4/24/17 In the neverending stream of progress on everything at once, it's time to update the D4 related stuff. Pearl got to open the track season for us a week or so ago. It was cold and windy but dry. I even got to drive a bit. I'm terribly rusty and distracted - was quite mad at myself for how I was driving actually. I've resolved to get more seat time, which has many other implications and caveats, but I'll make it happen.
On the plus side I loaded the car on trailer by myself, towed it some 120 miles each way without incident, and enjoyed the few laps I got at the track. More validation for the concept.
Of course the experience wasn't without stress. Over the winter we pulled the wiring out of Pearl to get dimensions and use it as a template for making more. Then we put it back, with no changes. Car ran fine before so we didin't worry much. The trackday was on a Sunday, so the Friday before we go to test-start it... and it doesn't. Much head-scratching, pulling the wiring out and reinstalling it - nothing. It did try to fire a couple times but then got worse with ECU not even turning the fuel pump on anymore.
So I had to 'become one' with the ECU mentally and asked myself, if I were it, what would keep me from running the fuel pump. In the bike there are several sensors which would do that. The tipover sensor being the main one - if the bike is laying on its side, don't want to run the engine. With over 2g lateral cornering in this car we had to bypass the sensor with a resistor (otherwise in every corner it would think it's flipped). The resistor is soldered in with heatshrink tubing for insulation and strain relief. We found where it is - looked fine. But flexing the heatshrink a bit pointed to the problem - a resistor lead had broken off. Tubing keeps it together and the connection is very intermittent at best. So we fixed it, Tristan using a piece of wood like a splint to keep it from flexing later. Car almost fires, then doesn't. And then fuel pump no longer turns on. That wrapped up Friday.
I came in Saturday to try and fix it further. It must be noted that these days I hate wiring with a passion. I used to enjoy it. Electronics was my first career and I was good at it. But then I've had my fill after 20 years and now I like to think I've paid my dues. So when I have to mess with wiring, it's not fun. I had to once again 'grok' the ECU and remembered there is another resistor - one that bypasses anti-theft feature of the bike's ignition switch. Some tracing of wires to find where the thing is physically located and sure enough - same story. Took it apart, installed new resistor, added a 'splint', reinstalled wiring. Vroom. Couple more lessons learned and the wiring we build for future cars will be the better for it.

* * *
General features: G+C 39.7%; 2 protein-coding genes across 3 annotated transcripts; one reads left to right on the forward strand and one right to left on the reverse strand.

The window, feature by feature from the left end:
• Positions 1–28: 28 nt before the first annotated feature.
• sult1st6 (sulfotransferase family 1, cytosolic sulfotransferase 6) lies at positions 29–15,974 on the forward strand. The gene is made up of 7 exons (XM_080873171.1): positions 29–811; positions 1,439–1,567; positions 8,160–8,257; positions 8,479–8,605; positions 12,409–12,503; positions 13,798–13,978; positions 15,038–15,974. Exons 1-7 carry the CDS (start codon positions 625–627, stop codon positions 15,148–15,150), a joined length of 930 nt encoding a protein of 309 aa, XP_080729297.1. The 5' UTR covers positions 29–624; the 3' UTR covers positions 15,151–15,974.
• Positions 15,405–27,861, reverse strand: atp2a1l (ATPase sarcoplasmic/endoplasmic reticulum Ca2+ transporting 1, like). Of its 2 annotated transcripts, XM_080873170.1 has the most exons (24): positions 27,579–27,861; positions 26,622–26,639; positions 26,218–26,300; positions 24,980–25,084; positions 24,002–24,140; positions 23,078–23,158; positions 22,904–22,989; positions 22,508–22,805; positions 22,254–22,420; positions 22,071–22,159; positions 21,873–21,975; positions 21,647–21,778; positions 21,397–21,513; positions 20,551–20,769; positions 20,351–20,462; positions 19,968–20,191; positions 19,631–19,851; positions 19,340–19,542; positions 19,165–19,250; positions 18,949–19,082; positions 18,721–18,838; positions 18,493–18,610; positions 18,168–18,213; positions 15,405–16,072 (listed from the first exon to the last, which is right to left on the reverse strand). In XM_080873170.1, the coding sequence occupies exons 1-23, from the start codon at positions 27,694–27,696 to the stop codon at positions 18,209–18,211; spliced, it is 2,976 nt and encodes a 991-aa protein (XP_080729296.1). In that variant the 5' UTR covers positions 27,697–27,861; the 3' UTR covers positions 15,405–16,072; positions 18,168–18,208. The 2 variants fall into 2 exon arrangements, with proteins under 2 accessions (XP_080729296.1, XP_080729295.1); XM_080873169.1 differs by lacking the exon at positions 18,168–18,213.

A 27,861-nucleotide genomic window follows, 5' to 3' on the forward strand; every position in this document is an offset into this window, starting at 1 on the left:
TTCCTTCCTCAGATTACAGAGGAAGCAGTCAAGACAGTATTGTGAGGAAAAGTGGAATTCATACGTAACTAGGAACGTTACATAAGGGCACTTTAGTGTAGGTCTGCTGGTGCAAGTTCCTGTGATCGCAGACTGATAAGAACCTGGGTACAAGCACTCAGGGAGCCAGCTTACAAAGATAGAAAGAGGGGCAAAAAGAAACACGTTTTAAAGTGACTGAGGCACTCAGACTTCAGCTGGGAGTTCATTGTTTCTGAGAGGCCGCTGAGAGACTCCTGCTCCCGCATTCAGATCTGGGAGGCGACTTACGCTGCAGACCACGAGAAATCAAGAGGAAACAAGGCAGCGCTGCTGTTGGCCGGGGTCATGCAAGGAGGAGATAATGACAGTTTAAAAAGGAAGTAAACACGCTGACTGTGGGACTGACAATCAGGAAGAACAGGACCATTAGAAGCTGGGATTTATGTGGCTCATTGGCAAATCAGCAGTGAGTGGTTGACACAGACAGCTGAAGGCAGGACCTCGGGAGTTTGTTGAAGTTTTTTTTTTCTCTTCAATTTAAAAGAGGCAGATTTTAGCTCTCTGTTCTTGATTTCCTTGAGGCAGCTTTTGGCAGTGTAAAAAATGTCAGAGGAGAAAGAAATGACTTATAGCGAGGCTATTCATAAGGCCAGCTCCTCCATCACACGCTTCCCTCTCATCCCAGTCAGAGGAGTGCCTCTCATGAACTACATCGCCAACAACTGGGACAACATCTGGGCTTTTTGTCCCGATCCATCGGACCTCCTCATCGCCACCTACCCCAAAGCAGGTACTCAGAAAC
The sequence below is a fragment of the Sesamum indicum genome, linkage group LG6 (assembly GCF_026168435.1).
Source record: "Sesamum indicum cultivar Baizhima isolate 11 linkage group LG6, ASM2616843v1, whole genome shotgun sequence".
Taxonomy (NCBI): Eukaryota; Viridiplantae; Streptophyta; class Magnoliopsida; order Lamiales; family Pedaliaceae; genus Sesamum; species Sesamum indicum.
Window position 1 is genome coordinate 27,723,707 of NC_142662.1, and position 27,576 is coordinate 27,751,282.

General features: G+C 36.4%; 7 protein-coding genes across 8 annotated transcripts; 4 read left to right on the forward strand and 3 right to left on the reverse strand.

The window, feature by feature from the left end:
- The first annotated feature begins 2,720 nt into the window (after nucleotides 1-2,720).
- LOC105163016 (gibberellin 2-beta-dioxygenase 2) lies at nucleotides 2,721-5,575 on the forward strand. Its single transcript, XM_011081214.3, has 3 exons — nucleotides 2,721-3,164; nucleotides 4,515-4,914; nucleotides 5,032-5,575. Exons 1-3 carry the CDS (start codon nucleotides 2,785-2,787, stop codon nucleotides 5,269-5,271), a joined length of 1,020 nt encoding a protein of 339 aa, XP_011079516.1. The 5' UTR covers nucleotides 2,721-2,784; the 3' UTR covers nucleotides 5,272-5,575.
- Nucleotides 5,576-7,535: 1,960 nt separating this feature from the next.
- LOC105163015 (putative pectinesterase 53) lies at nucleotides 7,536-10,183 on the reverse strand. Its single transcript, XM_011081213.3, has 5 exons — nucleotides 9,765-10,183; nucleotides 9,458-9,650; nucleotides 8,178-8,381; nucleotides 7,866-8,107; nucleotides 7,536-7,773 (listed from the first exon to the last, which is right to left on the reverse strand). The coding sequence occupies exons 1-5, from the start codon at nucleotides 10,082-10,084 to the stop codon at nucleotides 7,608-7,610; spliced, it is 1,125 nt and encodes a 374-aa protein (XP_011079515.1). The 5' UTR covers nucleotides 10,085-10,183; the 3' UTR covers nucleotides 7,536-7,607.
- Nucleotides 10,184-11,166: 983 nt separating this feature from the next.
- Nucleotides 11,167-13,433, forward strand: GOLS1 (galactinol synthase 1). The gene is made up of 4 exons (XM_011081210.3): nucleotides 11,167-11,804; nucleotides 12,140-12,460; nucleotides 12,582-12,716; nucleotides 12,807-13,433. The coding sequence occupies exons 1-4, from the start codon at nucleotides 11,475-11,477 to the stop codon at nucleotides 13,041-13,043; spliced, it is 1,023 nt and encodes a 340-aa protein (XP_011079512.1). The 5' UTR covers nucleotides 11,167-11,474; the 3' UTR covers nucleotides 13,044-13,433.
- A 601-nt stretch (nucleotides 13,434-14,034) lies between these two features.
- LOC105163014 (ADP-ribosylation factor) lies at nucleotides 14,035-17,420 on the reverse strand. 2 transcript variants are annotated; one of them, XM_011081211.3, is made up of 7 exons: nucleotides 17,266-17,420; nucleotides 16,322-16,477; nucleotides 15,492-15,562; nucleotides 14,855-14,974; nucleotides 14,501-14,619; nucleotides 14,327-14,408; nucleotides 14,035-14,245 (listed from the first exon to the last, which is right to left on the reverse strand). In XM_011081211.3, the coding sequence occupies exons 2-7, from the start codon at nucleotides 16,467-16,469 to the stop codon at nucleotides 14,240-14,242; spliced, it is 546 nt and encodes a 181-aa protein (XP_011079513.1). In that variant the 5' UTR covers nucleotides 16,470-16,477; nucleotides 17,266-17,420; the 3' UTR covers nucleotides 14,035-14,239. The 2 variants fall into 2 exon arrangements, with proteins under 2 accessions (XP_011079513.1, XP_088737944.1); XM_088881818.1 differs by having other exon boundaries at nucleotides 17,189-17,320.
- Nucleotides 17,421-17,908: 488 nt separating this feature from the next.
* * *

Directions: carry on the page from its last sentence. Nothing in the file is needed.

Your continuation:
Back to daily work - the construction of the intake and exhaust for the next 3 cars is well along. Ran into a bit of a snag though. We have the design pretty much sorted for cars using Gen I Hayabusa engines. However the next two use Gen II engines, which it turns out not only have different throttle bodies, but different spacing between them as well. So the intake we welded up will have to be used on Tristan's car which is the third in line, and I have to redesign and scramble to make new version. It comes soooo close to fitting, but not quite.
The next two frames are now back from powdercoat and assembly has started.
On a final note and somewhat D4 related, since it's a close sibling, just a couple random shots of Neil's D1 being serviced after the recent trackday. Over 60 hours on the car and nothing major yet. Knock on wood. It's a good view of the layout and the packaging.
Lots more happening as always, more updates on other blogs very soon.
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